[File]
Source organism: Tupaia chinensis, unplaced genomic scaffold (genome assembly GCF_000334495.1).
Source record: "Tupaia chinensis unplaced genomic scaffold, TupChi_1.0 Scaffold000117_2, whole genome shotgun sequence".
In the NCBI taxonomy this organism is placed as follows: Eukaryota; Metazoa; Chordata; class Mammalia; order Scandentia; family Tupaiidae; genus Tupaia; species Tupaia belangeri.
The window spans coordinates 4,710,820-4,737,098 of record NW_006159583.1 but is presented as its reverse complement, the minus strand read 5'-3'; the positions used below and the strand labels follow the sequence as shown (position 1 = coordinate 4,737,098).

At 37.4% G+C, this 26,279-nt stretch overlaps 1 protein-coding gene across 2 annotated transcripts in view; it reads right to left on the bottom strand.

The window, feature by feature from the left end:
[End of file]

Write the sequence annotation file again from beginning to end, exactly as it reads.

Source organism: Tupaia chinensis, unplaced genomic scaffold (genome assembly GCF_000334495.1).
Source record: "Tupaia chinensis unplaced genomic scaffold, TupChi_1.0 Scaffold000117_2, whole genome shotgun sequence".
In the NCBI taxonomy this organism is placed as follows: Eukaryota; Metazoa; Chordata; class Mammalia; order Scandentia; family Tupaiidae; genus Tupaia; species Tupaia belangeri.
The window spans coordinates 4,710,820-4,737,098 of record NW_006159583.1 but is presented as its reverse complement, the minus strand read 5'-3'; the positions used below and the strand labels follow the sequence as shown (position 1 = coordinate 4,737,098).

At 37.4% G+C, this 26,279-nt stretch overlaps 1 protein-coding gene across 2 annotated transcripts in view; it reads right to left on the bottom strand.

The window, feature by feature from the left end: